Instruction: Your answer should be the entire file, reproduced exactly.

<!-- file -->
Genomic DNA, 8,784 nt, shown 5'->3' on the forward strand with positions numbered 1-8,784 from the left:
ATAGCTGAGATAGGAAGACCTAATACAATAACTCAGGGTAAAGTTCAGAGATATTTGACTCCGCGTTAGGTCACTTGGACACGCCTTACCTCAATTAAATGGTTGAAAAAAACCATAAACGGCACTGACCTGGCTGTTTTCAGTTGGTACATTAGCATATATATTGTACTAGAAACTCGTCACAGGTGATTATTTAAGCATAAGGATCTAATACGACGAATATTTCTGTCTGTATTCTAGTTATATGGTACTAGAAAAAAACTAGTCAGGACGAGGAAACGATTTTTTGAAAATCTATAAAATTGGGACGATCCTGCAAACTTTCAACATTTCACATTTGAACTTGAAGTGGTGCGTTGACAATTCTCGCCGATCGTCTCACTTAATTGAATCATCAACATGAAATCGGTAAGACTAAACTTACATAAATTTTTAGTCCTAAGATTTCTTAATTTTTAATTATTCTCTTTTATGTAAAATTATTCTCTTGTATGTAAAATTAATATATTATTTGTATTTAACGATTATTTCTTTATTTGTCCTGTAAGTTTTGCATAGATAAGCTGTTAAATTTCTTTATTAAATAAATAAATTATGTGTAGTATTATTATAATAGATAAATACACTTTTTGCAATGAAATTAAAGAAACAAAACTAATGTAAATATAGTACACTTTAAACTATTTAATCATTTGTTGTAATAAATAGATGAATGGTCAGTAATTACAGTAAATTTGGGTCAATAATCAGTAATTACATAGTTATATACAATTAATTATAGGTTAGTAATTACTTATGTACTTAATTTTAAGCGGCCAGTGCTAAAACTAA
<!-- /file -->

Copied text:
Genomic DNA, 8,784 nt, shown 5'->3' on the forward strand with positions numbered 1-8,784 from the left:
ATAGCTGAGATAGGAAGACCTAATACAATAACTCAGGGTAAAGTTCAGAGATATTTGACTCCGCGTTAGGTCACTTGGACACGCCTTACCTCAATTAAATGGTTGAAAAAAACCATAAACGGCACTGACCTGGCTGTTTTCAGTTGGTACATTAGCATATATATTGTACTAGAAACTCGTCACAGGTGATTATTTAAGCATAAGGATCTAATACGACGAATATTTCTGTCTGTATTCTAGTTATATGGTACTAGAAAAAAACTAGTCAGGACGAGGAAACGATTTTTTGAAAATCTATAAAATTGGGACGATCCTGCAAACTTTCAACATTTCACATTTGAACTTGAAGTGGTGCGTTGACAATTCTCGCCGATCGTCTCACTTAATTGAATCATCAACATGAAATCGGTAAGACTAAACTTACATAAATTTTTAGTCCTAAGATTTCTTAATTTTTAATTATTCTCTTTTATGTAAAATTATTCTCTTGTATGTAAAATTAATATATTATTTGTATTTAACGATTATTTCTTTATTTGTCCTGTAAGTTTTGCATAGATAAGCTGTTAAATTTCTTTATTAAATAAATAAATTATGTGTAGTATTATTATAATAGATAAATACACTTTTTGCAATGAAATTAAAGAAACAAAACTAATGTAAATATAGTACACTTTAAACTATTTAATCATTTGTTGTAATAAATAGATGAATGGTCAGTAATTACAGTAAATTTGGGTCAATAATCAGTAATTACATAGTTATATACAATTAATTATAGGTTAGTAATTACTTATGTACTTAATTTTAAGCGGCCAGTGCTAAAACTAA